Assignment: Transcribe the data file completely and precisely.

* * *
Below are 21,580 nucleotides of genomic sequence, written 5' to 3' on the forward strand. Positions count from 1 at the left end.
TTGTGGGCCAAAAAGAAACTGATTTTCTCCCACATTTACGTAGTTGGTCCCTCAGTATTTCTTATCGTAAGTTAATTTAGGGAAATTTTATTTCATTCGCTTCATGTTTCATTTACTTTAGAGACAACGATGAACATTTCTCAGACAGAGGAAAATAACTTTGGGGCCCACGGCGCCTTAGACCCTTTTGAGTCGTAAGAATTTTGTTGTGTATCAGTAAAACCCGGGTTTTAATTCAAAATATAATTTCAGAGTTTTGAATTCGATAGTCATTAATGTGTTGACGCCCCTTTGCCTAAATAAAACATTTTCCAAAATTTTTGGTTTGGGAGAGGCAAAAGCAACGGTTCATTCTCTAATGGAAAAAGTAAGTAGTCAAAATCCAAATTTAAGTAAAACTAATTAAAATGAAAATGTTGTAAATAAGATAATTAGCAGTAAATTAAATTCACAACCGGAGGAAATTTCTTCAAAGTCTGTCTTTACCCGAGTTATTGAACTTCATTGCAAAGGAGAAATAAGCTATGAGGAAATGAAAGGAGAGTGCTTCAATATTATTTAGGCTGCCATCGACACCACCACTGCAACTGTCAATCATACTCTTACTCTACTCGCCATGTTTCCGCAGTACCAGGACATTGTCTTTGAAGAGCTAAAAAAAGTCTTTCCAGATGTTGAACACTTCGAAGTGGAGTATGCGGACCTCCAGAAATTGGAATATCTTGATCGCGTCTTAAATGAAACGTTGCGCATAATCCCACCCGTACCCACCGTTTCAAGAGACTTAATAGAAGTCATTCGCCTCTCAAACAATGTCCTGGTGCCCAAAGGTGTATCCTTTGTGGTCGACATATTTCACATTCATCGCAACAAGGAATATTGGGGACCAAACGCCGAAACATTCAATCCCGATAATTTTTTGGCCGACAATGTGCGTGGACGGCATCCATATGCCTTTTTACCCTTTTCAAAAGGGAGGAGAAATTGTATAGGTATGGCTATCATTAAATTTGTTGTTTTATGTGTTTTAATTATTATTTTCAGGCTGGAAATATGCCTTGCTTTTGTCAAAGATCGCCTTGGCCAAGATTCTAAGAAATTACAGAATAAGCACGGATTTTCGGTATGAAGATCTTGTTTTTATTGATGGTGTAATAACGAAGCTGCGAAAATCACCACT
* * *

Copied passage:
Below are 21,580 nucleotides of genomic sequence, written 5' to 3' on the forward strand. Positions count from 1 at the left end.
TTGTGGGCCAAAAAGAAACTGATTTTCTCCCACATTTACGTAGTTGGTCCCTCAGTATTTCTTATCGTAAGTTAATTTAGGGAAATTTTATTTCATTCGCTTCATGTTTCATTTACTTTAGAGACAACGATGAACATTTCTCAGACAGAGGAAAATAACTTTGGGGCCCACGGCGCCTTAGACCCTTTTGAGTCGTAAGAATTTTGTTGTGTATCAGTAAAACCCGGGTTTTAATTCAAAATATAATTTCAGAGTTTTGAATTCGATAGTCATTAATGTGTTGACGCCCCTTTGCCTAAATAAAACATTTTCCAAAATTTTTGGTTTGGGAGAGGCAAAAGCAACGGTTCATTCTCTAATGGAAAAAGTAAGTAGTCAAAATCCAAATTTAAGTAAAACTAATTAAAATGAAAATGTTGTAAATAAGATAATTAGCAGTAAATTAAATTCACAACCGGAGGAAATTTCTTCAAAGTCTGTCTTTACCCGAGTTATTGAACTTCATTGCAAAGGAGAAATAAGCTATGAGGAAATGAAAGGAGAGTGCTTCAATATTATTTAGGCTGCCATCGACACCACCACTGCAACTGTCAATCATACTCTTACTCTACTCGCCATGTTTCCGCAGTACCAGGACATTGTCTTTGAAGAGCTAAAAAAAGTCTTTCCAGATGTTGAACACTTCGAAGTGGAGTATGCGGACCTCCAGAAATTGGAATATCTTGATCGCGTCTTAAATGAAACGTTGCGCATAATCCCACCCGTACCCACCGTTTCAAGAGACTTAATAGAAGTCATTCGCCTCTCAAACAATGTCCTGGTGCCCAAAGGTGTATCCTTTGTGGTCGACATATTTCACATTCATCGCAACAAGGAATATTGGGGACCAAACGCCGAAACATTCAATCCCGATAATTTTTTGGCCGACAATGTGCGTGGACGGCATCCATATGCCTTTTTACCCTTTTCAAAAGGGAGGAGAAATTGTATAGGTATGGCTATCATTAAATTTGTTGTTTTATGTGTTTTAATTATTATTTTCAGGCTGGAAATATGCCTTGCTTTTGTCAAAGATCGCCTTGGCCAAGATTCTAAGAAATTACAGAATAAGCACGGATTTTCGGTATGAAGATCTTGTTTTTATTGATGGTGTAATAACGAAGCTGCGAAAATCACCACT